The one place that the Bentley unarguably trounces the Rolls is in the engine room.
The Mulsanne's 6.75-liter twin-turbocharged V8 outputs 505-horsepower and a massive 752 pound-feet of torque, substantially more than the Phantom's naturally aspirated V12's 453 horsepower and 531 pound-feet of twist.
The Bentley's dash is covered in wood veneer, leather, and polished metal. Glossy plastic buttons seem far too high-class for greasy journalist fingers. Meanwhile, the 8-inch LCD screen hides behind a motorized faceplate.
Here's a feature that we love. In the center of the dash is a leather-lined MP3 player drawer. Inside this drawer is what appears to be a Audi's proprietary Music Interface connection, which features dongles for iPod sync cable, USB pigtail, or auxiliary analog input.
While we're happy that we don't need to reach to connect our iPods, users who swap CDs often may be disappointed. The Mulsanne relocates the rest of its media inputs to the glove compartment, way on the other side of the cab. Here we find a single DVD slot, a six-disc CD changer, two SD card slots for media, and a SIM card slot.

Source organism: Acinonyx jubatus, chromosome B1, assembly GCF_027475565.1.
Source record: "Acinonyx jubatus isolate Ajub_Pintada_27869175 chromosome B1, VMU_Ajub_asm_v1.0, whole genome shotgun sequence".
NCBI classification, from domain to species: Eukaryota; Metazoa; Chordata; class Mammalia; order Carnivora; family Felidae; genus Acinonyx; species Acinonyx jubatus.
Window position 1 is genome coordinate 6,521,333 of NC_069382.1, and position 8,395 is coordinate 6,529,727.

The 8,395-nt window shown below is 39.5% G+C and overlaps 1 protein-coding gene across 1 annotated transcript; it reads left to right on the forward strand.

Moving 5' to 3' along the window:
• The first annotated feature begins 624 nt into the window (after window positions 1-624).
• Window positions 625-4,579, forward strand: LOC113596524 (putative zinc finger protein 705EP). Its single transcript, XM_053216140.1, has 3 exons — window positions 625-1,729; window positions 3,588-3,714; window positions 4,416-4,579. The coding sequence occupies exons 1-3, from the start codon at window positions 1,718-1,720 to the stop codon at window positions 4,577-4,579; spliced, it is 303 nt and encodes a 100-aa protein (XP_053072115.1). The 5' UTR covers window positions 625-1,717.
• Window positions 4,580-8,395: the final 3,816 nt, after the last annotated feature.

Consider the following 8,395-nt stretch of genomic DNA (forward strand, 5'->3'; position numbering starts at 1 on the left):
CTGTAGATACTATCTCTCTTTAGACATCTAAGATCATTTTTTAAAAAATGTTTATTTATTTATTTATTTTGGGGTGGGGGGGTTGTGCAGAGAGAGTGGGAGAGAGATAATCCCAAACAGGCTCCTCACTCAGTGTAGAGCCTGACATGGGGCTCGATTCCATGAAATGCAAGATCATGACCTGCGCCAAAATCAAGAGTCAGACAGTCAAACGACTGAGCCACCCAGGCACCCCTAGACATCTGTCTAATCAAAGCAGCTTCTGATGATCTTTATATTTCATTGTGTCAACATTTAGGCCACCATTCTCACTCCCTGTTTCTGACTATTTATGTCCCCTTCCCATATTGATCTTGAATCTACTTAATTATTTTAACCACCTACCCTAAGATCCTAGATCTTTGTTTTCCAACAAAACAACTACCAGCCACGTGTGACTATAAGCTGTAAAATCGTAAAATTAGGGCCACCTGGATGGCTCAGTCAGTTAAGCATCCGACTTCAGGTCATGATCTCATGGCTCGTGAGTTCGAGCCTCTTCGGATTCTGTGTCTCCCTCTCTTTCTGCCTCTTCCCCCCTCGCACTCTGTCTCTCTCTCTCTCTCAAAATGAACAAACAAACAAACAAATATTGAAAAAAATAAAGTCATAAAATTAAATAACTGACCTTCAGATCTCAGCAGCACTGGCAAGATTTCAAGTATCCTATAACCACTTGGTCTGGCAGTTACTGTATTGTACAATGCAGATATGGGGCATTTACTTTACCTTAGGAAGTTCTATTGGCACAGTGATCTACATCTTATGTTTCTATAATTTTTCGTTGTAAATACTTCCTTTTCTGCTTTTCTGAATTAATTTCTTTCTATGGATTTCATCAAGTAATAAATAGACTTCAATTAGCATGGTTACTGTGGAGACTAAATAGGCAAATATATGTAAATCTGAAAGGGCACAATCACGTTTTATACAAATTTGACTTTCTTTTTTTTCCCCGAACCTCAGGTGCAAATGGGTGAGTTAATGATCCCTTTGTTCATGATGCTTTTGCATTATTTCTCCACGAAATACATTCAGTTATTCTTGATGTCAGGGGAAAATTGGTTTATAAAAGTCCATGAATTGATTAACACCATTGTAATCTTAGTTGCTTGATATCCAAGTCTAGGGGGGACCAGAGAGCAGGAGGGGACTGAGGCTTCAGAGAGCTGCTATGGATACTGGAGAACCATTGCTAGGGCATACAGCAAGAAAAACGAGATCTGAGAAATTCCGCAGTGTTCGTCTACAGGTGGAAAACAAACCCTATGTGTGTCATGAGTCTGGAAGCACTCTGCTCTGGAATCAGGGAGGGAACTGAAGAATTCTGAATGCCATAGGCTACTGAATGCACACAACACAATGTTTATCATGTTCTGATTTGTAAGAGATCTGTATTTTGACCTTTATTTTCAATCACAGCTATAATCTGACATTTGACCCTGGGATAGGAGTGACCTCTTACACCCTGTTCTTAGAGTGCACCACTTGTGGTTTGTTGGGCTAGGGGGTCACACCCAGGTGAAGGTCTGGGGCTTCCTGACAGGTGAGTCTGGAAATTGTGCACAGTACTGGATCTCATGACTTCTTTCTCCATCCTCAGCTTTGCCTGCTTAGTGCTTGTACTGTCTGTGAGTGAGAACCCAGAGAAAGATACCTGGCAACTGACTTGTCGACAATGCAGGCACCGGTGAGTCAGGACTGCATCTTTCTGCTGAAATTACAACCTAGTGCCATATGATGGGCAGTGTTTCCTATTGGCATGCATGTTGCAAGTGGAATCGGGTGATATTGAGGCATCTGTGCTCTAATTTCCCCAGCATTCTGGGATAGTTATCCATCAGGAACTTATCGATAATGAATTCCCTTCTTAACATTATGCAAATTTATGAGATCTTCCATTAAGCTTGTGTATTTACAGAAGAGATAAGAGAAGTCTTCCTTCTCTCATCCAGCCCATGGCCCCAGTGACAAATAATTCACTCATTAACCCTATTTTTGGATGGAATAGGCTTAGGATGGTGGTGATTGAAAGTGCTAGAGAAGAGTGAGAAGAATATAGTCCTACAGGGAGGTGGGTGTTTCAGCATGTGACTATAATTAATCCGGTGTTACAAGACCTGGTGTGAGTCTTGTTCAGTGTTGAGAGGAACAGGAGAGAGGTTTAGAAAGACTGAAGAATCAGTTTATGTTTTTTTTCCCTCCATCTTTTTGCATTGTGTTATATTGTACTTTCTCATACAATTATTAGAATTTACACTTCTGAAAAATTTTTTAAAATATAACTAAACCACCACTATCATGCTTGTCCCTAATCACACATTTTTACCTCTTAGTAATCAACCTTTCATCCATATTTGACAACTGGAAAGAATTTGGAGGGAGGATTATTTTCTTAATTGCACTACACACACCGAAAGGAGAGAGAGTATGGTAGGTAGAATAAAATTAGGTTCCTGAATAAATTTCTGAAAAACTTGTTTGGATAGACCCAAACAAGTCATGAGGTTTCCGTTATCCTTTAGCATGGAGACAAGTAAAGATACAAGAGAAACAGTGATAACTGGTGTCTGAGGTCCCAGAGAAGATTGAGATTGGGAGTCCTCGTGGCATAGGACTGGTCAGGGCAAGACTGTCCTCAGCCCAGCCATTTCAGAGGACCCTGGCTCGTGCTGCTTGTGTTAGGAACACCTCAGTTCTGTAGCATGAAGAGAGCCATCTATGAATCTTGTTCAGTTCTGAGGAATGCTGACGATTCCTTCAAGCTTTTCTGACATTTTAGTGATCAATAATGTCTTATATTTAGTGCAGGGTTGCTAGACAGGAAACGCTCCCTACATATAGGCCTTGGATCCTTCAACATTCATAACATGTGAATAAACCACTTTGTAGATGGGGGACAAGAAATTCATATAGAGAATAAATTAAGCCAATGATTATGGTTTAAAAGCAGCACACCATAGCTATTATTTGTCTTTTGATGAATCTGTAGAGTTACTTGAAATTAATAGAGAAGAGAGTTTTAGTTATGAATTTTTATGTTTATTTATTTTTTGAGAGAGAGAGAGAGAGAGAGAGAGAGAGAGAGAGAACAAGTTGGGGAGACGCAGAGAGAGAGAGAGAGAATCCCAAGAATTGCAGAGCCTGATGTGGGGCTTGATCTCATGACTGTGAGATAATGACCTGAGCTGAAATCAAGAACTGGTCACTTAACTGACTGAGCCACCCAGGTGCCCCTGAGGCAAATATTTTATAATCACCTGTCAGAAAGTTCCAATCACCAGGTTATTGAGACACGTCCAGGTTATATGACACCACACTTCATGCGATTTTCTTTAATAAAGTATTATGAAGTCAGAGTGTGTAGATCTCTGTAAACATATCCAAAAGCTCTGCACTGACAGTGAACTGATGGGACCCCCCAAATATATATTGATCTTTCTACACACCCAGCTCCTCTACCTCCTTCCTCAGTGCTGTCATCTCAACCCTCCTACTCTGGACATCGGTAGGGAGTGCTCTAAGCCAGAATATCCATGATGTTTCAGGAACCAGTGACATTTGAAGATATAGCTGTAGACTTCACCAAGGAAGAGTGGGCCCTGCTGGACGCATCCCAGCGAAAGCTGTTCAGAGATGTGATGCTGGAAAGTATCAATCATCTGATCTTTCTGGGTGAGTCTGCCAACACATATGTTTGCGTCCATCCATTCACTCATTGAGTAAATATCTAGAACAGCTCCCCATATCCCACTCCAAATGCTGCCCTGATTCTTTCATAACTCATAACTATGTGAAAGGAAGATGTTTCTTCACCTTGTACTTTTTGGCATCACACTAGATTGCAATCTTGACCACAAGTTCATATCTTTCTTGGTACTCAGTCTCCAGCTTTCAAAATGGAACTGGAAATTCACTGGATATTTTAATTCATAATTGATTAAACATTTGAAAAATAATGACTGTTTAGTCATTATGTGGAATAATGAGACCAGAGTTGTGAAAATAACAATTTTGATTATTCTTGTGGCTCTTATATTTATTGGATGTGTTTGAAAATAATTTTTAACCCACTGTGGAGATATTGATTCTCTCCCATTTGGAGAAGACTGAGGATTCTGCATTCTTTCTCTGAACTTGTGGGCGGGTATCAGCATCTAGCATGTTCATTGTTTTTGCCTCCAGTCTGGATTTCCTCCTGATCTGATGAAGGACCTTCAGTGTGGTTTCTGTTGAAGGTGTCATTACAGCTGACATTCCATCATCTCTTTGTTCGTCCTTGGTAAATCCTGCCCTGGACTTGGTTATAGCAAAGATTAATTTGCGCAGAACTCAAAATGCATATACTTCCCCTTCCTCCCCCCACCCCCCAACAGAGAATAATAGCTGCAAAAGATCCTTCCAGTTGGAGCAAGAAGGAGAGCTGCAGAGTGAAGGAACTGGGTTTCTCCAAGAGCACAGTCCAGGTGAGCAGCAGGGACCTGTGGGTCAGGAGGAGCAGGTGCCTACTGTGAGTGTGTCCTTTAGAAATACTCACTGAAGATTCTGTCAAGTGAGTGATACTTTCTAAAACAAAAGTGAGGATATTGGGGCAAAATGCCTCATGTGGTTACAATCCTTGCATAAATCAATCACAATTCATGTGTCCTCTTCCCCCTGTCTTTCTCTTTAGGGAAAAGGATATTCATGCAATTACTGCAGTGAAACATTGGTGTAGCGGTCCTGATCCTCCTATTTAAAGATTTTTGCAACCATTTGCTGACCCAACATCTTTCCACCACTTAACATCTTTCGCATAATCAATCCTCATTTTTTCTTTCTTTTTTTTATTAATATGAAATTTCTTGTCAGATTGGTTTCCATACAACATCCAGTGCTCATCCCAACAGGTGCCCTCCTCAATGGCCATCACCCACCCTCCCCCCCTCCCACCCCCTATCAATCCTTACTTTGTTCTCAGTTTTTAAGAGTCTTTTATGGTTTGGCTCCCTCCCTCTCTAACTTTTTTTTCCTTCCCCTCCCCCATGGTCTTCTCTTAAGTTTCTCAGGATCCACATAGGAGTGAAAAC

The Mulsanne's interface and controller appear to be reskinned versions of Audi's new MMI interface, which is much better than the Phantom's reskinned old-iDrive system. Bentley's navigation system is based on a 40 GB hard drive, which should offer storage for ripped audio.
If you were wondering why the Bentley had a SIM card slot in its glove box, it's because the Mulsanne can be equipped with a wired handset. The system also features Bluetooth wireless and hands-free calling, if you don't want your car to have its own phone number.